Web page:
Program in Natural Resources Systems


The Spirit of Dialogue:
Lessons from Faith Traditions in Transforming Conflict

Natural Resources Systems Program Guest Lecturer:
Prof. Aaron T. Wolf

Presented in conjunction with the Texas A&M Water Security Initiative, Department of Geography in the College of Geosciences, and the Institute for Science, Technology and Public Policy in the Bush School of Government and Public Services

September 19, 2017
4:00 p.m.
Lecture Hall
link to event flyer

Presented by Professor Aaron T. Wolf

Aaron WolfAaron T. Wolf is a professor of geography in the College of Earth, Ocean, and Atmospheric Sciences at Oregon State University, whose research and teaching focus is on the interaction between water science and water policy, particularly as related to conflict prevention and transformation. A trained mediator/facilitator, he directs the Program in Water Conflict Management and Transformation, through which he has offered workshops, facilitations, and mediation in basins throughout the world.

Presentation Description:

In the West, we are generally trained to base our approach to managing conflicts on rationality: “People will agree when it’s in their interest to agree.” Tools typically focus on what is measurable and quantifiable. We “separate the people from the problem” and “insist on objective criteria.” If only we could see the tangible benefits of cooperating, we are taught, we simply would.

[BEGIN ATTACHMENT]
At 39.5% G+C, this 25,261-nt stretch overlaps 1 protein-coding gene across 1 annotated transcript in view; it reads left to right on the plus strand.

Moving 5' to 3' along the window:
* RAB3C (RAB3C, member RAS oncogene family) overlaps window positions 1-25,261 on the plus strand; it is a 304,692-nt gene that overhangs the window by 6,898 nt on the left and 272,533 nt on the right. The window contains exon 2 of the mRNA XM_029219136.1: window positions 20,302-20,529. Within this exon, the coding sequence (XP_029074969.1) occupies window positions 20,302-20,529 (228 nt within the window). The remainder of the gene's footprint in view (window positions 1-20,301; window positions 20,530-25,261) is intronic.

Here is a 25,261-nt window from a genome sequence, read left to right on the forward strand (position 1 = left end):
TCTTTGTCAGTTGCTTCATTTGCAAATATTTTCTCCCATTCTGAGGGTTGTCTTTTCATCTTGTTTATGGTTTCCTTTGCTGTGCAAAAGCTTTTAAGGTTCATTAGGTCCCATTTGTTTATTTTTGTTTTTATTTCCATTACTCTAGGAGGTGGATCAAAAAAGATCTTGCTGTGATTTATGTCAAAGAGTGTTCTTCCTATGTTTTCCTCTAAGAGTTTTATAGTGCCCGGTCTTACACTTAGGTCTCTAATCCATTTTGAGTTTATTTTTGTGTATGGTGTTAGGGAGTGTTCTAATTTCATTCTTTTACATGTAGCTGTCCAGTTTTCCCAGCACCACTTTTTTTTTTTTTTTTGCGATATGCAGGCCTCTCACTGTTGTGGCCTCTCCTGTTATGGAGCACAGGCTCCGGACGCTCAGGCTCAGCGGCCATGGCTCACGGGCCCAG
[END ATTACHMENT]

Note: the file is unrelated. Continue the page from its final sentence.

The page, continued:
Over Wolf's 20 years as a facilitator and scholar working through and studying conflicts over shared water resources around the world, he has come to appreciate both the limitations of the rational models on which we in the West base our understandings of conflict and cooperation and the wisdom, constructs, and practical tools of the world’s faith traditions in working toward deep and healthy interactions around contentious issues. He has spent 2 years traveling the world and 8 intervening and subsequent years of reading and discussing these questions with practitioners from a variety of the world’s faith traditions and with those who have negotiated conflicts in a breadth of settings.

Wolf draws lessons from a diversity of faith traditions to transform conflict. True listening, as practiced by Buddhist monks, as opposed to the “active listening” advocated by many mediators, can be the key to calming a colleague’s anger.  Alignment with an energy beyond oneself, what Christians would call grace, can change self-righteousness into community concern. Shifting the discussion from one about interests to one about common values—both farmers and environmentalists share the value of love of place—can be the starting point for real dialogue. These and other practical lessons will be presented.

For more information, please contact Professor Gabriel Eckstein at

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